Urban Revitalization: A Different Kind of Bottom Line

Cleveland skyline

CEO involvement in urban revitalization has a long tradition. In 1982, for example, E. Mandel de Windt, CEO of Eaton Corporation, was part of a group of local executives spearheading an effort to rebuild Cleveland. More recently, Under Armour CEO Kevin Plank, Zappos CEO Tony Hsieh and Quicken Loans Chairman Dan Gilbert have helped bring new life to parts of Baltimore, Las Vegas and Detroit.

Less heralded has been the impact of Shinola, which opened its Detroit watch factory in 2011. As journalist David Sax recounted in The Revenge of Analog, Shinola started up when Tom Kartsotis, founder of Fossil, “realized that Detroit had untapped luxury potential, and a ‘Made in Detroit’ watch brand had much more upside than a factory making watches for other companies.” At present, Shinola has 625 employees, 350 in Detroit, with 200 of those working in manufacturing and the rest in the front office.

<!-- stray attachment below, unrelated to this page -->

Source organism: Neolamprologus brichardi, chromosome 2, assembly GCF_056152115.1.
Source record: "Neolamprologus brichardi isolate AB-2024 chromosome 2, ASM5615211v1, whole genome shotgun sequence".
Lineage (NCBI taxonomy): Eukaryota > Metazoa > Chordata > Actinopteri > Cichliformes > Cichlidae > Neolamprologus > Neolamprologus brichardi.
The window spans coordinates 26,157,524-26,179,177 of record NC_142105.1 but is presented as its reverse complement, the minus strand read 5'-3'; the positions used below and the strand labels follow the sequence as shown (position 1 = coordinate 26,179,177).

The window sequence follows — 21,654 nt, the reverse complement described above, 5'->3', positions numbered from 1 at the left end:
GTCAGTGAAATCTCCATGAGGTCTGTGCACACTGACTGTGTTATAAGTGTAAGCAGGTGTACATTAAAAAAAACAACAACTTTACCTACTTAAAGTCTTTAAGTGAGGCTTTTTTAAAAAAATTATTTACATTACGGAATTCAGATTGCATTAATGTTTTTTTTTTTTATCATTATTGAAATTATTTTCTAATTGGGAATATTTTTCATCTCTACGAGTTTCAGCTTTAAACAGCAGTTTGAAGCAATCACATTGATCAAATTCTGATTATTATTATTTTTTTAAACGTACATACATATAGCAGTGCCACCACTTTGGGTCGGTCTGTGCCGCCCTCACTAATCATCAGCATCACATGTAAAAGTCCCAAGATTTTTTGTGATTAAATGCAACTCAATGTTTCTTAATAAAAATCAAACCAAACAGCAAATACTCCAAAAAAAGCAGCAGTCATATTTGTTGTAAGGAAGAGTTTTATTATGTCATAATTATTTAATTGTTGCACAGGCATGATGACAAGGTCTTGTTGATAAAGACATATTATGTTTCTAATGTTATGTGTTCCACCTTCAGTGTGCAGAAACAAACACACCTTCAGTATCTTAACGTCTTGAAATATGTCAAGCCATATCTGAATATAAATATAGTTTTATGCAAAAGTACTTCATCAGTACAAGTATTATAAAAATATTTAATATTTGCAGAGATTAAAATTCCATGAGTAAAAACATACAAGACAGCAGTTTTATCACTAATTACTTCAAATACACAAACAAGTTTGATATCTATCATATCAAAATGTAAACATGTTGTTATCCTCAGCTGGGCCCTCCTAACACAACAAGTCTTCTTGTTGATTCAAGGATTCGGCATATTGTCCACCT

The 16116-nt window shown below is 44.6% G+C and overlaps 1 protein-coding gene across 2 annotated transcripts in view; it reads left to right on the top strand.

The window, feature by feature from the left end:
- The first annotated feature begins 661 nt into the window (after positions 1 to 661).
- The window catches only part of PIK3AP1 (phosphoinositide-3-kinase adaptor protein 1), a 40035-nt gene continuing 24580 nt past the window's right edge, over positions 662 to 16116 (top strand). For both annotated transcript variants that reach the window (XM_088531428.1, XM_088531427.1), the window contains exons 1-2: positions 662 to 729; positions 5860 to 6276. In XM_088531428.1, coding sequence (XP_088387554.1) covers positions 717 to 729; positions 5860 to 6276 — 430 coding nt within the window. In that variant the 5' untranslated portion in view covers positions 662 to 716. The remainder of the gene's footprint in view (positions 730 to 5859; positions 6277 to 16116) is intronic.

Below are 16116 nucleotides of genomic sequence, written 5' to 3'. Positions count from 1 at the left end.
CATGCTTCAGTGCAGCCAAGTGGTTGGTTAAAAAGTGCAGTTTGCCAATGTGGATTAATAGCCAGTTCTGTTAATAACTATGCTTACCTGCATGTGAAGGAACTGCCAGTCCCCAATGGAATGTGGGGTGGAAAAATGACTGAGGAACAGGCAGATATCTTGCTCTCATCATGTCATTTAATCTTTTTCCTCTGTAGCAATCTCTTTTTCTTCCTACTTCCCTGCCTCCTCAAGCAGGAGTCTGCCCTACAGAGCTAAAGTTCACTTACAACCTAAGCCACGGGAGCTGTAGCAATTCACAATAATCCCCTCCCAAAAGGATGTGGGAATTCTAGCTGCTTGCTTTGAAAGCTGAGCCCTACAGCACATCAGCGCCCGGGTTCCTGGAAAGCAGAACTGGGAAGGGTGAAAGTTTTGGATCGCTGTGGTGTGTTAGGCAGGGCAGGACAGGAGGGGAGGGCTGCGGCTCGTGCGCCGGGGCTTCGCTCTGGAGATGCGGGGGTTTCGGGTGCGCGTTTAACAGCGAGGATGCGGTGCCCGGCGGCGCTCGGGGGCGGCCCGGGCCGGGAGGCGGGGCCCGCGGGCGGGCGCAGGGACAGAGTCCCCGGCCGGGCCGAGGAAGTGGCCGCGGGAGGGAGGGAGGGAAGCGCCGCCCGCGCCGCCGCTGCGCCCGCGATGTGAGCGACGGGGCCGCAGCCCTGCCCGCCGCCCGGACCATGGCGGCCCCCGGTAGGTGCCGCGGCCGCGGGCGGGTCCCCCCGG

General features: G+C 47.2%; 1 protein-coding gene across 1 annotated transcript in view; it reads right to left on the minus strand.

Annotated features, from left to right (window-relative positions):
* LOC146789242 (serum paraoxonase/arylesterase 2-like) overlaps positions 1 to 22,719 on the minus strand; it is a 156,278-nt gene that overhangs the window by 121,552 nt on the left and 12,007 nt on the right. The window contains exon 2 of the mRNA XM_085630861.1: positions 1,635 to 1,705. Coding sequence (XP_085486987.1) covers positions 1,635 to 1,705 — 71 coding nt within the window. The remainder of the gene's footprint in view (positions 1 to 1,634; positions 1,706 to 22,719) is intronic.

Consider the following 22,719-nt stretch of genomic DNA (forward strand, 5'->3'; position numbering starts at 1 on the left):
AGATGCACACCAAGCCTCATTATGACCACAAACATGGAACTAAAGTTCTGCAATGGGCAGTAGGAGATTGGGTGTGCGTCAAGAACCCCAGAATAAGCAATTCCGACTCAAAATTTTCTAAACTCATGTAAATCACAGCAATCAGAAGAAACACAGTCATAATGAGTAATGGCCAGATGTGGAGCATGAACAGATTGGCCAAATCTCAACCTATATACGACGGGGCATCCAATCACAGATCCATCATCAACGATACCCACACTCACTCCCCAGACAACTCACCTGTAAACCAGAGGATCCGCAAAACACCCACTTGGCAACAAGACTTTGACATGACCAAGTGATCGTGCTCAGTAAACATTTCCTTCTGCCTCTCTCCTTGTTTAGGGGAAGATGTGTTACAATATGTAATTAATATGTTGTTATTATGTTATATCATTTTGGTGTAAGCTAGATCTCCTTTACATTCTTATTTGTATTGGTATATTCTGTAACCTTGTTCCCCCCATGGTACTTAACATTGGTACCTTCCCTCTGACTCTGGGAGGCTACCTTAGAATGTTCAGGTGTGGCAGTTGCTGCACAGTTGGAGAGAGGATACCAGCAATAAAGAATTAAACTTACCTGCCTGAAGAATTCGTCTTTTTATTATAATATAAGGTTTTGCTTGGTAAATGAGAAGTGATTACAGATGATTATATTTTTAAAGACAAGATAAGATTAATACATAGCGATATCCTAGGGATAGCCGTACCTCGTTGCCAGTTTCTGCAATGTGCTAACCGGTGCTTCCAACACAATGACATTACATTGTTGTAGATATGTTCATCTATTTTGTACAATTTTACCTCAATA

Part of the secret of Shinola’s now almost legendary success is its current CEO, Tom Lewand. Detroit born and bred, Lewand is the former president of the Detroit Lions and was key to that team’s move back home from the suburbs in 2002. For him, he says, “it’s really about being a person in a position of influence in any company that’s involved in contributing to the community to create jobs. It’s a tide that lifts all ships, a welcome mat for people looking
to come back to a community. It’s another type of bottom line for CEOs to focus on.”


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